Results of cohort studies and mathematical models have suggested that increased coverage with highly active antiretroviral therapy (HAART) could reduce HIV transmission. We aimed to estimate the association between plasma HIV-1 viral load, HAART coverage, and number of new cases of HIV in the population of a Canadian province.
We undertook a population-based study of HAART coverage and HIV transmission in British Columbia, Canada. Data for number of HIV tests done and new HIV diagnoses were obtained from the British Columbia Centre for Disease Control. Data for viral load, CD4 cell count, and HAART use were extracted from the British Columbia Centre for Excellence in HIV/AIDS population-based registries. We modelled trends of new HIV-positive tests and number of individuals on HAART using generalised additive models. Poisson log-linear regression models were used to estimate the association between new HIV diagnoses and viral load, year, and number of individuals on HAART.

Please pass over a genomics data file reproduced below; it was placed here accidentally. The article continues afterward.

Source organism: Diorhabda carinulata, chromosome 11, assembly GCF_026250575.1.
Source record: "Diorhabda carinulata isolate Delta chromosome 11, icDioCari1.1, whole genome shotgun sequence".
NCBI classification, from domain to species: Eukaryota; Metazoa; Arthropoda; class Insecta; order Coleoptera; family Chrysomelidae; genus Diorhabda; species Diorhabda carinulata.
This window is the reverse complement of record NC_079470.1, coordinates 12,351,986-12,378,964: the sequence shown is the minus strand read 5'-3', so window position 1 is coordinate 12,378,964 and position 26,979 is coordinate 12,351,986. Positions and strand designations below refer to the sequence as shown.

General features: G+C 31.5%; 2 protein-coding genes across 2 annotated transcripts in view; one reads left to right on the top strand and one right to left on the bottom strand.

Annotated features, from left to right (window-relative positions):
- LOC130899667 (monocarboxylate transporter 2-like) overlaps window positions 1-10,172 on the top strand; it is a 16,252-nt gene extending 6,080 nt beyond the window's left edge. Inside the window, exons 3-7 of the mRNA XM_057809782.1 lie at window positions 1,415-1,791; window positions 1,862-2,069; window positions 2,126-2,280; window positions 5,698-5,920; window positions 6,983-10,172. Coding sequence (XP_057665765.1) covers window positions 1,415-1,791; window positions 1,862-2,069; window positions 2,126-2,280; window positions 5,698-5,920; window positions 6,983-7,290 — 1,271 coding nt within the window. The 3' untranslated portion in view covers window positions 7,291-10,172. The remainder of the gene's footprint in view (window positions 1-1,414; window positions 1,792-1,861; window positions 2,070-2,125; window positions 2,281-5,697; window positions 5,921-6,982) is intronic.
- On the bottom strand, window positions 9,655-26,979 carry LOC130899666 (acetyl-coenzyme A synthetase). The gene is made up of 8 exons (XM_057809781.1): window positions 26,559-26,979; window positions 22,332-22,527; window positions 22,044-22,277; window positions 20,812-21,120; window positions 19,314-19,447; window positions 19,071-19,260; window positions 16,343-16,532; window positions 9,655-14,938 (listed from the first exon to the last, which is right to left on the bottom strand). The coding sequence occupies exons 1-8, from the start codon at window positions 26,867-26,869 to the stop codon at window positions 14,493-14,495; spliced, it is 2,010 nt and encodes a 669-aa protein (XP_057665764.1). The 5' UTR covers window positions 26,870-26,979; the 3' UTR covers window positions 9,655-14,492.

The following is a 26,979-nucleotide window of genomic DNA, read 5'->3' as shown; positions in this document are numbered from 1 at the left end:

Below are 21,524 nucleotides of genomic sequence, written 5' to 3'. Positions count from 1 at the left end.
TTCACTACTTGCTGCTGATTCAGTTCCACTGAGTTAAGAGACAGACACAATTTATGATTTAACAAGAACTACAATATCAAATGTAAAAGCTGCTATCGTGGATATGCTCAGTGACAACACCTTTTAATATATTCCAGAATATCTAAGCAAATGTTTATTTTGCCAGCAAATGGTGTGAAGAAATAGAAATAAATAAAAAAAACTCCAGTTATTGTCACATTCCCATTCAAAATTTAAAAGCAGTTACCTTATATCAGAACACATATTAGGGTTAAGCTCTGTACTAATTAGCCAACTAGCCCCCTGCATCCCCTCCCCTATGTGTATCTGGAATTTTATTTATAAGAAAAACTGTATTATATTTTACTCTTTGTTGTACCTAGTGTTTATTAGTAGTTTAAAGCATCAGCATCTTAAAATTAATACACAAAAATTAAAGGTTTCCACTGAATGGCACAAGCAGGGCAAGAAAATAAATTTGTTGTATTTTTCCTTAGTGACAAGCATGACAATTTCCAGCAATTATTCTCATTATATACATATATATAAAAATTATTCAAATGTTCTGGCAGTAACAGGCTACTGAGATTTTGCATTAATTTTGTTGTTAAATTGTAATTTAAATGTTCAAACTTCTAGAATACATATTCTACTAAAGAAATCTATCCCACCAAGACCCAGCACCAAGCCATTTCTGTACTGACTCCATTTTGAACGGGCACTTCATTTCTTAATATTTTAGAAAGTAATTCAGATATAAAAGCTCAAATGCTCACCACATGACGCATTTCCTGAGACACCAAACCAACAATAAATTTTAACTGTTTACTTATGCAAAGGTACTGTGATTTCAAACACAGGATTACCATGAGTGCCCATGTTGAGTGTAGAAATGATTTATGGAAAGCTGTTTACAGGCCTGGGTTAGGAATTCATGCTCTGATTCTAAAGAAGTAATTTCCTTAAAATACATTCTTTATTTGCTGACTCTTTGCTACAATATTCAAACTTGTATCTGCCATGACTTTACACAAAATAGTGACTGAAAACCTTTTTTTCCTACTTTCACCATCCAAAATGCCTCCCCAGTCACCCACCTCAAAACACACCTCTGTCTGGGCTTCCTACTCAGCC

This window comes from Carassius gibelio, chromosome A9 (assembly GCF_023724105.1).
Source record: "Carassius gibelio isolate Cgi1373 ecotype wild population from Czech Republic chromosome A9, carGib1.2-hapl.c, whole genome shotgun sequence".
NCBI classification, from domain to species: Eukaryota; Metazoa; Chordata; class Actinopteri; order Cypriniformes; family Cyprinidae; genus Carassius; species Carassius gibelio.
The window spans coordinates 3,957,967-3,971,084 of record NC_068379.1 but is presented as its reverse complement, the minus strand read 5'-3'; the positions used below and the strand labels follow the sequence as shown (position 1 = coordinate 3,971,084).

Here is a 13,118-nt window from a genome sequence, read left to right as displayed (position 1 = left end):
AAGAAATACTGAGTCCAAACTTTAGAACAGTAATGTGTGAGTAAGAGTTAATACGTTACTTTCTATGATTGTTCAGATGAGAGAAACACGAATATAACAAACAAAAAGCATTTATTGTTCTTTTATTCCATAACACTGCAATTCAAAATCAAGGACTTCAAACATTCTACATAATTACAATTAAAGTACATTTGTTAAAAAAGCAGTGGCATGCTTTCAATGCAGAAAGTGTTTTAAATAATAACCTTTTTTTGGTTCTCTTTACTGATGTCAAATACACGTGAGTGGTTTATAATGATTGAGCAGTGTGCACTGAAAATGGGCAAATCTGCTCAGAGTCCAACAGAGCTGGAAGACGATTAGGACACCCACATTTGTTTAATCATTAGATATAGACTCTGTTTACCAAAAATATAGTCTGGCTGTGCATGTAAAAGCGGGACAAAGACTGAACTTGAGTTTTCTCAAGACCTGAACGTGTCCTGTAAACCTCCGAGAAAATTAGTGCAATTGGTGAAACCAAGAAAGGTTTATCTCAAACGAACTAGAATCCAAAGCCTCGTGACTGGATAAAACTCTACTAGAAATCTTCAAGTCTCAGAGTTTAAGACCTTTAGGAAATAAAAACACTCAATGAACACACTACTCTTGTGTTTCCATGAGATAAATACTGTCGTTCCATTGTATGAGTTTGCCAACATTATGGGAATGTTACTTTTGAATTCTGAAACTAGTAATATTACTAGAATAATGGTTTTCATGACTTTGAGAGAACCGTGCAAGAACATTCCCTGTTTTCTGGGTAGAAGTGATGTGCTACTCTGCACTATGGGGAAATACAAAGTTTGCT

Between 1996 and 2009, the number of individuals actively receiving HAART increased from 837 to 5413 (547% increase; p=0·002), and the number of new HIV diagnoses fell from 702 to 338 per year (52% decrease; p=0·001). The overall correlation between number of individuals on HAART and number of individuals newly testing positive for HIV per year was −0·89 (p<0·0001). For every 100 additional individuals on HAART, the number of new HIV cases decreased by a factor of 0·97 (95% CI 0·96—0·98), and per 1 log10 decrease in viral load, the number of new HIV cases decreased by a factor of 0·86 (0·75—0·98).
We have shown a strong population-level association between increasing HAART coverage, decreased viral load, and decreased number of new HIV diagnoses per year. Our results support the proposed secondary benefit of HAART used within existing medical guidelines to reduce HIV transmission.
Ministry of Health Services and Ministry of Healthy Living and Sport, Province of British Columbia; US National Institute on Drug Abuse; US National Institutes of Health; Canadian Institutes of Health Research.